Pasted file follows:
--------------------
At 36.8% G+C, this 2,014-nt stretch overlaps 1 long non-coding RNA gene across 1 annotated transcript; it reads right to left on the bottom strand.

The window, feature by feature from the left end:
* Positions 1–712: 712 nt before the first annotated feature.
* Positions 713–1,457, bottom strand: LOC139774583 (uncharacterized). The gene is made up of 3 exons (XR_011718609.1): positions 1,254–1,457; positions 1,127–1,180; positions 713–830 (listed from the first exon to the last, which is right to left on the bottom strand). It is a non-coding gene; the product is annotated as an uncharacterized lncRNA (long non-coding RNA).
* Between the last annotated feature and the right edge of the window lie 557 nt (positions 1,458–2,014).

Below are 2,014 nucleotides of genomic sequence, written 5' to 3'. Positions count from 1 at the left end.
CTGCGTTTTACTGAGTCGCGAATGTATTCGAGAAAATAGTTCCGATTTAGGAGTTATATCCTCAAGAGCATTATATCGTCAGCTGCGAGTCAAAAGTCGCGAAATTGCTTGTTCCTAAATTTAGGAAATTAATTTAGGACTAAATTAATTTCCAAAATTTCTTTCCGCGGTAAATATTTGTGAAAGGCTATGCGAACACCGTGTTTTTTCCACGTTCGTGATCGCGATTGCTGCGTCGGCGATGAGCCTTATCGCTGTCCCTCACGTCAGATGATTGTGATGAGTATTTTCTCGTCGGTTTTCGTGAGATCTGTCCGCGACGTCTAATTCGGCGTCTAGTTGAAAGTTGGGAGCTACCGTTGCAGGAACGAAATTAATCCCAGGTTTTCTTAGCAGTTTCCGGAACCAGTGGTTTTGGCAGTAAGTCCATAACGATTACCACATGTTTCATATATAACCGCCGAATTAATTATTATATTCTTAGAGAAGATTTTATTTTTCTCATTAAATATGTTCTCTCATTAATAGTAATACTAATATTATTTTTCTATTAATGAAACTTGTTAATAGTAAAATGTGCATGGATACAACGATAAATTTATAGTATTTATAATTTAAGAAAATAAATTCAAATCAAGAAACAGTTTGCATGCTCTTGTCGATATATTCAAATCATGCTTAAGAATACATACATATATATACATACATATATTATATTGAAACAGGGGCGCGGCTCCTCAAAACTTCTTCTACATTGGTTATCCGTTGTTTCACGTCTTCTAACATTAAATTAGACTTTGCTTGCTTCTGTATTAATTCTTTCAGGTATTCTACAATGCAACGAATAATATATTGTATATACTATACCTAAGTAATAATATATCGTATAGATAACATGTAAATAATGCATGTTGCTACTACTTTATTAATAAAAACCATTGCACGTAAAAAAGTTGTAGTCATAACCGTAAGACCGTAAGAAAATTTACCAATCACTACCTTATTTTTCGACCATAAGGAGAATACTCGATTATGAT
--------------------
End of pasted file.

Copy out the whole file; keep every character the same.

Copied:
At 36.8% G+C, this 2,014-nt stretch overlaps 1 long non-coding RNA gene across 1 annotated transcript; it reads right to left on the bottom strand.

The window, feature by feature from the left end:
* Positions 1–712: 712 nt before the first annotated feature.
* Positions 713–1,457, bottom strand: LOC139774583 (uncharacterized). The gene is made up of 3 exons (XR_011718609.1): positions 1,254–1,457; positions 1,127–1,180; positions 713–830 (listed from the first exon to the last, which is right to left on the bottom strand). It is a non-coding gene; the product is annotated as an uncharacterized lncRNA (long non-coding RNA).
* Between the last annotated feature and the right edge of the window lie 557 nt (positions 1,458–2,014).

Below are 2,014 nucleotides of genomic sequence, written 5' to 3'. Positions count from 1 at the left end.
CTGCGTTTTACTGAGTCGCGAATGTATTCGAGAAAATAGTTCCGATTTAGGAGTTATATCCTCAAGAGCATTATATCGTCAGCTGCGAGTCAAAAGTCGCGAAATTGCTTGTTCCTAAATTTAGGAAATTAATTTAGGACTAAATTAATTTCCAAAATTTCTTTCCGCGGTAAATATTTGTGAAAGGCTATGCGAACACCGTGTTTTTTCCACGTTCGTGATCGCGATTGCTGCGTCGGCGATGAGCCTTATCGCTGTCCCTCACGTCAGATGATTGTGATGAGTATTTTCTCGTCGGTTTTCGTGAGATCTGTCCGCGACGTCTAATTCGGCGTCTAGTTGAAAGTTGGGAGCTACCGTTGCAGGAACGAAATTAATCCCAGGTTTTCTTAGCAGTTTCCGGAACCAGTGGTTTTGGCAGTAAGTCCATAACGATTACCACATGTTTCATATATAACCGCCGAATTAATTATTATATTCTTAGAGAAGATTTTATTTTTCTCATTAAATATGTTCTCTCATTAATAGTAATACTAATATTATTTTTCTATTAATGAAACTTGTTAATAGTAAAATGTGCATGGATACAACGATAAATTTATAGTATTTATAATTTAAGAAAATAAATTCAAATCAAGAAACAGTTTGCATGCTCTTGTCGATATATTCAAATCATGCTTAAGAATACATACATATATATACATACATATATTATATTGAAACAGGGGCGCGGCTCCTCAAAACTTCTTCTACATTGGTTATCCGTTGTTTCACGTCTTCTAACATTAAATTAGACTTTGCTTGCTTCTGTATTAATTCTTTCAGGTATTCTACAATGCAACGAATAATATATTGTATATACTATACCTAAGTAATAATATATCGTATAGATAACATGTAAATAATGCATGTTGCTACTACTTTATTAATAAAAACCATTGCACGTAAAAAAGTTGTAGTCATAACCGTAAGACCGTAAGAAAATTTACCAATCACTACCTTATTTTTCGACCATAAGGAGAATACTCGATTATGAT